The Michigan State signee recorded a triple-double in the feature game against Arthur Hill — 16 points, 16 rebounds and 10 blocked shots. The final block came after running down Eric Davis full court to block a would-be tying layup as time expired, no doubt locking up some Mr. Basketball votes in the process. (December 23, 2014)

Kay Felder  5-9  Jr  Oakland (Detroit Pershing ’13)

Kay Felder left Oakland a year early and is a projected late-first or a second-round pick.
Kay Felder left Oakland a year early and is a projected late-first or a second-round pick.

Which leads us to 5-8 junior Kahlil Felder. He’s the consistent one, the tough one, the leader. He’s Pershing‘s best player, with the heart for competition that his bigger teammates don’t necessarily carry in the same volume. The lefty hits big shots and is able to pull up to get them over taller defenders, has tremendous vision and the knack for delivering the ball in a crowd, gets in there to rebound and even blocked from behind the shot of a 6-4 player. (November 28, 2011)

Lefty never takes a play off. He scored 31 points in REACH’s 72-64 championship game win. He sealed the victory with his clever ball-handling and money free throw shooting.  At the mid-major level could be a star, because he gets a lot done and has the talent to transcend his size if not going up against guys with monstrous physical advantages. (May 1, 2012)

Among college coaches at the Adidas Invitational, the most oft heard sentence regarding Felder was “He’s so good.” This recalls the ranking system of Hope hall of fame coach Glenn Van Wieren: he’s good; he’s really good; Stephen, he’s really good! So it is with Felder. Not many 5-8 guards rebound like this kid against big, and big-time, athletes. Nate Robinson maybe. Plays really hard. (July 16, 2012)

Bryn Forbes  6-3  Sr  Michigan State (Lansing Sexton ’12)

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Bryn Forbes became one of the nation’s top three-point shooters for Michigan State.

The Mustangs beat the Grady Elite Hurricanes for the 16-under title. The best player on the floor in the championship was 6-1 Lansing Sexton sophomore Bryn Forbes. He played a really mature game at the point keeping everyone involved, not sitting on the ball, attacking from various spots on the floor. When he was open, Forbes knocked down the shot. D1 guard.  (April 20, 2010)

He was terrific a couple weeks ago when the Mustangs won the 16-under title at the Grand Rapids Storm Classic, and may have been even better in the Stangs’ overtime elimination loss to JP Tokoto’s Wisconsin Playground Warriors team. He had five second-half three-pointers in that game, and all of them seemed to come in rhythm. (May 6, 2010)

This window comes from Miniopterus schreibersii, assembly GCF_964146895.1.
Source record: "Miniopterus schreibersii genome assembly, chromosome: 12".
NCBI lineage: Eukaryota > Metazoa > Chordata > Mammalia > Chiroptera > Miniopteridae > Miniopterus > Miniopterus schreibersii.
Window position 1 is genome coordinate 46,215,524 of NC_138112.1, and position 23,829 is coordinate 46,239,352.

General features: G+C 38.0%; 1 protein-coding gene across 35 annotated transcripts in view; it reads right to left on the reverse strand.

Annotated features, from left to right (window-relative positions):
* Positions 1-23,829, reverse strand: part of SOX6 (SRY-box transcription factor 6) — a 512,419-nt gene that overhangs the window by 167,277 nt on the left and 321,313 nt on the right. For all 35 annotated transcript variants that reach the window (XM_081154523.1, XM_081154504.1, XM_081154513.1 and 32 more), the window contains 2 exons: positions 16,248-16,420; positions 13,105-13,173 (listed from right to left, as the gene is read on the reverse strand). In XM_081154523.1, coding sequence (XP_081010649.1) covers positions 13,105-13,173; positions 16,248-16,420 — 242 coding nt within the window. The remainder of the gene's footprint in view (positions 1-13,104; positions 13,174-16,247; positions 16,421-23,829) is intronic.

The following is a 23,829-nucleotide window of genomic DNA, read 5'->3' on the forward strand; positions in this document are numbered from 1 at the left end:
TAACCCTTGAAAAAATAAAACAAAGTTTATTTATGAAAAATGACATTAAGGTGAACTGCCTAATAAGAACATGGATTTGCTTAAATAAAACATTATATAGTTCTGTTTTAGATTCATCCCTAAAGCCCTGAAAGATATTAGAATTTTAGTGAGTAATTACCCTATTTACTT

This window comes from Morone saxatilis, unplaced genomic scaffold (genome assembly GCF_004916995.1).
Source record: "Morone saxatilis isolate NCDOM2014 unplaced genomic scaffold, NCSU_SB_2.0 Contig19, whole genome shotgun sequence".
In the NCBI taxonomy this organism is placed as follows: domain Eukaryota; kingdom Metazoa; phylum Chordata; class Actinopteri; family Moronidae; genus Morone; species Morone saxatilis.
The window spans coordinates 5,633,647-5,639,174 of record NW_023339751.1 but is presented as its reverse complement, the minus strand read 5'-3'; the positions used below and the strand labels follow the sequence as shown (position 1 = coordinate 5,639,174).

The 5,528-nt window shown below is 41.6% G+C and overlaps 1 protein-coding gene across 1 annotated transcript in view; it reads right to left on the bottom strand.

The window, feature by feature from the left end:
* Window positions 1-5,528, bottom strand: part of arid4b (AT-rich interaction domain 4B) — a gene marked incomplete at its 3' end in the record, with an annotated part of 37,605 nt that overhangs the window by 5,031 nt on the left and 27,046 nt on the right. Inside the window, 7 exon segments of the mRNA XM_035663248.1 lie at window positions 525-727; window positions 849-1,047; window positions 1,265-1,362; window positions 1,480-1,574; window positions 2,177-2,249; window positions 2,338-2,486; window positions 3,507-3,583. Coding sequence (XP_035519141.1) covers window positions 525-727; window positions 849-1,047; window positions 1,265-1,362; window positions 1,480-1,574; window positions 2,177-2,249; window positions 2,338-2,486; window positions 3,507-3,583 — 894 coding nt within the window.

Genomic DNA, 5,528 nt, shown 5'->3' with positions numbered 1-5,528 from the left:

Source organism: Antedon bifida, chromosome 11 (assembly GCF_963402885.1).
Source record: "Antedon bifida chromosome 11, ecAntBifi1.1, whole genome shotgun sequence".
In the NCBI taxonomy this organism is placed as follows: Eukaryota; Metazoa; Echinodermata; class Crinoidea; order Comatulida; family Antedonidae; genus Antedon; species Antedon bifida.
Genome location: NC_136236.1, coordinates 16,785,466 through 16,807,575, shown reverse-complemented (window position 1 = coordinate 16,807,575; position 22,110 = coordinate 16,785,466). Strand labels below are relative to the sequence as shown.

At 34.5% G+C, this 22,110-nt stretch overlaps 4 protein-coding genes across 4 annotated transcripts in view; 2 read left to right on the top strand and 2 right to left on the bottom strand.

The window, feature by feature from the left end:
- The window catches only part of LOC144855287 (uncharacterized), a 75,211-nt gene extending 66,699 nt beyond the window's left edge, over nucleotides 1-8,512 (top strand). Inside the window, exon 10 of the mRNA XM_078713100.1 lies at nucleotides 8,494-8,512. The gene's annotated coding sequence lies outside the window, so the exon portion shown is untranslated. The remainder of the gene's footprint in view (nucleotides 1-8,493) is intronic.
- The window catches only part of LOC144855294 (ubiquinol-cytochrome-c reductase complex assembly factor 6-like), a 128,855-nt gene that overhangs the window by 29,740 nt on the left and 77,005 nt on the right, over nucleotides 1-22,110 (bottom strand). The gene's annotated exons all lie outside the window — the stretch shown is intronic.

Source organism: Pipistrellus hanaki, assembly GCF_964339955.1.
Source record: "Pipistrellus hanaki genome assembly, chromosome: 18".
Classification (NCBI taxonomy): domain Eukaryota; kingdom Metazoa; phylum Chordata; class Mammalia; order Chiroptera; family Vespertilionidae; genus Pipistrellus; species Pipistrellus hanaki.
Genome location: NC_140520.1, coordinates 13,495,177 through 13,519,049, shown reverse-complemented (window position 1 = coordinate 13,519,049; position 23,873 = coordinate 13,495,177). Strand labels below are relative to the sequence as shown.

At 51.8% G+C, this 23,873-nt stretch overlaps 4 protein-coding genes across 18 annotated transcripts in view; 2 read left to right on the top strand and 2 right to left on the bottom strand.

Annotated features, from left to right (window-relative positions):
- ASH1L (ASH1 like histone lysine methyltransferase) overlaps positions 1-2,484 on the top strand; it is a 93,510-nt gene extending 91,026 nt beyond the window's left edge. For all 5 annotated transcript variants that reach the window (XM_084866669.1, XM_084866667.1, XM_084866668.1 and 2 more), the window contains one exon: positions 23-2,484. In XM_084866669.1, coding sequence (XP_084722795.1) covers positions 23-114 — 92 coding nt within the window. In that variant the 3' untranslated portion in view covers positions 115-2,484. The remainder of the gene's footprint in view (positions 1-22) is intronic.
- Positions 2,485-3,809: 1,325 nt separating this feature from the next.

Shot the heck out of it in AAU with the Mustangs, and didn’t see him miss a three-pointer here (albeit while trying to see three courts at once). He’s also going to Stanford’s prospects camp. (June 18, 2010)

He just wasn’t ready for the defense of Country Day guards Chris Fowler and Lee Bailey. The majority of Forbes’ value comes from his three-point shooting. But this wasn’t 16U AAU or summer team camp. Those looks were hard to come by, and without the shots Forbes lost all confidence. Country Day owned him physically and mentally, he just shrank. (Nov. 30, 2010)

Forbes played with a local Lansing club and got them to the 17U semifinals. He does a great job mixing up his shots and drives, and he’s not averse to passing. He’s bouncier than you suspect and shoots it somewhere shy of Rodney Monroe. (April 18, 2011)

He’s grown both physically and in terms of maturity in the past six months. Bryn had a 19-point third-quarter as Sexton made its statement against Country Day. He’s always been a high-end shooter, but now up to 6-3, 175 he finished very well. Played with bounce and confidence. Could see him ending up as high as A10. (Nov. 4, 2011)

James Kelly  6-7  Sr  Marshall (Ann Arbor Pioneer ’11)

James Kelly played at Owens, Miami (FL) and Marshall.
James Kelly played at Owens Community College, Miami (FL) and Marshall.

In his first game after becoming eligible for the second semester, Ann Arbor Pioneer’s James Kelly scored 22 points in 15 minutes. A few weeks later the 6-7, 225-pound junior had a game of 11 points, 10 rebounds and 12 blocked shots. This past Friday Kelly scored a season-best 25 points in Pioneer’s upset of Ann Arbor Huron. In his abbreviated season, Kelly is averaging 13 points, 8.5 rebounds and 4.5 blocks per game. (March 1, 2010)

We’ve discussed 6-6 Ann Arbor Pioneer junior James Kelly before, but few have seen him play because of eligibility problems. He’s definitely headed the junior college route and, as he showed at Oakland playing with the y Warriors, he could be the next perhaps Marcus Kennedy. The opposite of Gary Cooper, Kelly is all energy on defense. He is both strong and can jump, and doesn’t shy away from the dirty work, blocking shots, going up a second and third time after the ball. His offense is raw, but is an OK shooter. (April 11, 2010)

The Warriors’ older, bouncier frontline of Kelly and Stephn Edwards won this semifinal battle though, one with a lot of athletic, hard-headed plays around the rim. Kelly plays hard and produces around on the glass, but is maybe 6-7 and has nothing resembling an outside shot. With his grades, will be JC bound which will give him a chance to work on his skills. Kelly just hasn’t played a lot of organized ball. (June 1, 2010)

Jalen Reynolds  6-10  RS Jr  Xavier (Livonia Stevenson ’11)

Jalen Reynolds turned pro with a year of eligibility left at Xavier.
Jalen Reynolds turned pro with a year of eligibility left after graduating from Xavier.

Clarenceville’s 6-7 soph Jalen Reynolds can be awkward with flashes of potential. (Feb. 18, 2009)